Despite having relatively low expectations and two bona fide star players in Calvin “Megatron” Johnson and Matt Stafford, Detroit Lions fans will be on pins and needles all season long. Why? Because Megatron, franchise wide receiver and once-in-a-generation freak athlete, was voted onto the cover of Madden 13 this year, which pretty much means it’s time to cut him from your fantasy team.
Making the cover of Madden is a pretty big deal. The videogame franchise is consistently one of the top sellers each and every year, and Madden 13 sold 1.3 million copies in the week of sales late last month. But the glory of the cover comes with a staggering cost: with very few exceptions, every cover athlete since 2002 has succumbed to injury or put up terrible numbers in the season to follow.
Let’s take a look at these poor souls, one by one:
In 2000, Culpepper threw for nearly 4,000 yards and the Vikes went to the NFC Championship game. After landing the Madden 2002 cover (remember, Madden jumps a year ahead in its numbering system), Culpepper missed the last five games of the season with a knee injury and the Vikings went 5-11.
In 2001, Faulk was one of the centerpieces of the Greatest Show on Turf and won the NFL Offensive Player of the Year award en route to a Super Bowl appearance. In his cover season, Faulk missed two games to injury (which wasn’t uncommon for him), but his effectiveness when healthy was severely diminished. He failed to reach 1,000 yards rushing for the first time in five seasons and scored 10 fewer total touchdowns.
Vick didn’t even make it to the regular season before the Madden curse struck. In a preseason game against the Ravens, Vick broke his fibula and missed the first 11 games of the year.
Ray Lewis bucked the curse for the most part, despite putting up below-average numbers considering his standards. He had zero interceptions for the first time in his career, and missed one game due to a late-season wrist injury.
Tom Brady went and won the Super Bowl over Donovan McNabb and the Eagles, but yet again EA Sports put a member of the losing team on the cover (subplot: everyone at EA Sports is a Pats fan). McNabb responded by picking up a sports hernia is week one that would dog him all year, before bowing out for the season in Week 9 with a groin injury courtesy of the Dallas Cowboys. The Eagles went on to finish the season 6-10, which in retrospect was the beginning of the end McNabb era in Philadelphia.
Alexander tied a then-NFL record for rushing touchdowns in a season in 2005 with 27 and ran away with the NFL MVP award. He also inked a huge $62 million dollar contract with the Seahawks, which made him the highest paid running back in the leage. In his cover year, Alexander broke his foot in week 3 and missed six games, and he would only play two more years in the league.
EA Sports may have jumped the gun on Young, who was slapped on the cover of Madden before his sophomore season in the NFL. Young missed only one game to injury, but put up nasty looking numbers all year. He finished with nine touchdowns and 17 interceptions, but this might not have been the curse’s fault: Vince Young just isn’t very good.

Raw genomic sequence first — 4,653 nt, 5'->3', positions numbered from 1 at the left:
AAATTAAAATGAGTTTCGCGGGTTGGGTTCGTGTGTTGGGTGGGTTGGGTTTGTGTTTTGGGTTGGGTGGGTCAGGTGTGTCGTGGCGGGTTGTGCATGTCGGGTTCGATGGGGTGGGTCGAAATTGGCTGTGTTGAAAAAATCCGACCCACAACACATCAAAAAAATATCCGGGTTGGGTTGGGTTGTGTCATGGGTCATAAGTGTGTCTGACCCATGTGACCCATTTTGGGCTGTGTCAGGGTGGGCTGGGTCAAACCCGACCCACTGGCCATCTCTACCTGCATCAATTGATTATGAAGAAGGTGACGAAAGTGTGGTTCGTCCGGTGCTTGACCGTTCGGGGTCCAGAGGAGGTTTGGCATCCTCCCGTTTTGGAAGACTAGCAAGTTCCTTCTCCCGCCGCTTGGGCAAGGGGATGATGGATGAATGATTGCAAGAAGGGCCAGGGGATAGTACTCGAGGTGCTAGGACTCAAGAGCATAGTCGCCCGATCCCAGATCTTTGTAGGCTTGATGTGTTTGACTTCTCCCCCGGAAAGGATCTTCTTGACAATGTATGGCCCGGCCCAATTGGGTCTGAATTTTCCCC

The end of the decade was a bit of a rough patch for EA, as you can see. They put a “retired” Favre on the cover, only for Brett to come back star in a sit-com called “The 2008 New York Jets.” During that 9-7 season, Favre picked up an ankle injury and tore the biceps tendon in his right shoulder.
Madden 10 mixed up the cover formula, featuring two players from the 2009 Super Bowl. Larry Fitzgerald dodged the curse and caught the most touchdowns of his career (13), but Polamalu missed 11 games with MCL and PCL injuries.
Okay, so it SEEMS like Drew Brees was invulnerable to the Madden curse (he threw for 4,620 yards and 33 touchdowns), but this was the year the curse did its most dastardly work (see: New Orleans Saints bounty scandal).
Peyton Hillis was the feel-good breakout star of 2010 and was voted by fans for the cover of Madden 12. He endured a miserable cover year, gaining less than half his rushing yard total the year before, and left Cleveland for Kansas City.
The good news is, Johnson’s body seems to be incorruptible. He stands 6-foot-5, weighs 235 pounds and ran a 4.35-second 40-yard dash at the 2007 NFL Combine. He’s only missed four games in five full NFL seasons.
Most importantly, he’s got a 99 overall rating in Madden. You might wonder what it would be like if LeBron James played in the NFL, and Calvin Johnson is as close to that answer as we’ll ever get. He makes cornerbacks look like clowns, and all signs point to Megatron putting up Jerry Rice-like numbers this season.
Larry Fitzgerald proved a wide receiver can put up a stellar year, but only Larry and Ray Lewis have managed to completely evade the curse since 2002. That’s two players out of 12, so the odds are stacked against Johnson.
This is the Madden curse’s ultimate test. If it can break down Calvin Johnson, who may or may not be made of adamantium, then we’re dealing with a force too strong to be comprehended. If Calvin Johnson gets hurt this year, then the Madden cover should permanently go to Roger Goodell.
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